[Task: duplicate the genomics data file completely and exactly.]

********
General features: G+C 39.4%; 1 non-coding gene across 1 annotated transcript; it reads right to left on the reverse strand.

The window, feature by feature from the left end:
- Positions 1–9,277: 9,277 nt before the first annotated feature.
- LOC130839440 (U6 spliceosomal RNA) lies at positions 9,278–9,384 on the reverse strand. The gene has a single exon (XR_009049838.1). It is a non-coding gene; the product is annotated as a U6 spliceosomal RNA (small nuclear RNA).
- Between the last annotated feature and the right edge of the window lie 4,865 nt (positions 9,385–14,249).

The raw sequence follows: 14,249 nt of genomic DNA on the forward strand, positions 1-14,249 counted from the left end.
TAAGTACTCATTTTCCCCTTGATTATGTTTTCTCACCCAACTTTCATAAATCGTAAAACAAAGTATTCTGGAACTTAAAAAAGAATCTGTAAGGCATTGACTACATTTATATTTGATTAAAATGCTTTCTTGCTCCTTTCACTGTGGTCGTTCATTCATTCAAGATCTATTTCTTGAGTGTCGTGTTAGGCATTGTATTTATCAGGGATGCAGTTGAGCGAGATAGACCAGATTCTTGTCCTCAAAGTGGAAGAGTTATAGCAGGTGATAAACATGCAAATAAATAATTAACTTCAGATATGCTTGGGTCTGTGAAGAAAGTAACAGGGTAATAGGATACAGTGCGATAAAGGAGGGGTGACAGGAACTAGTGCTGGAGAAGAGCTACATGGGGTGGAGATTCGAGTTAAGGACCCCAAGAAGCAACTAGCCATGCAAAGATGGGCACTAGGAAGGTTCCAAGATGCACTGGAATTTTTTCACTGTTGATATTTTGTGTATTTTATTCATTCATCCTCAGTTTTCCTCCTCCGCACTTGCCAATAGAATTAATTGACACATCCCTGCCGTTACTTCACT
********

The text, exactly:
General features: G+C 39.4%; 1 non-coding gene across 1 annotated transcript; it reads right to left on the reverse strand.

The window, feature by feature from the left end:
- Positions 1–9,277: 9,277 nt before the first annotated feature.
- LOC130839440 (U6 spliceosomal RNA) lies at positions 9,278–9,384 on the reverse strand. The gene has a single exon (XR_009049838.1). It is a non-coding gene; the product is annotated as a U6 spliceosomal RNA (small nuclear RNA).
- Between the last annotated feature and the right edge of the window lie 4,865 nt (positions 9,385–14,249).

The raw sequence follows: 14,249 nt of genomic DNA on the forward strand, positions 1-14,249 counted from the left end.
TAAGTACTCATTTTCCCCTTGATTATGTTTTCTCACCCAACTTTCATAAATCGTAAAACAAAGTATTCTGGAACTTAAAAAAGAATCTGTAAGGCATTGACTACATTTATATTTGATTAAAATGCTTTCTTGCTCCTTTCACTGTGGTCGTTCATTCATTCAAGATCTATTTCTTGAGTGTCGTGTTAGGCATTGTATTTATCAGGGATGCAGTTGAGCGAGATAGACCAGATTCTTGTCCTCAAAGTGGAAGAGTTATAGCAGGTGATAAACATGCAAATAAATAATTAACTTCAGATATGCTTGGGTCTGTGAAGAAAGTAACAGGGTAATAGGATACAGTGCGATAAAGGAGGGGTGACAGGAACTAGTGCTGGAGAAGAGCTACATGGGGTGGAGATTCGAGTTAAGGACCCCAAGAAGCAACTAGCCATGCAAAGATGGGCACTAGGAAGGTTCCAAGATGCACTGGAATTTTTTCACTGTTGATATTTTGTGTATTTTATTCATTCATCCTCAGTTTTCCTCCTCCGCACTTGCCAATAGAATTAATTGACACATCCCTGCCGTTACTTCACT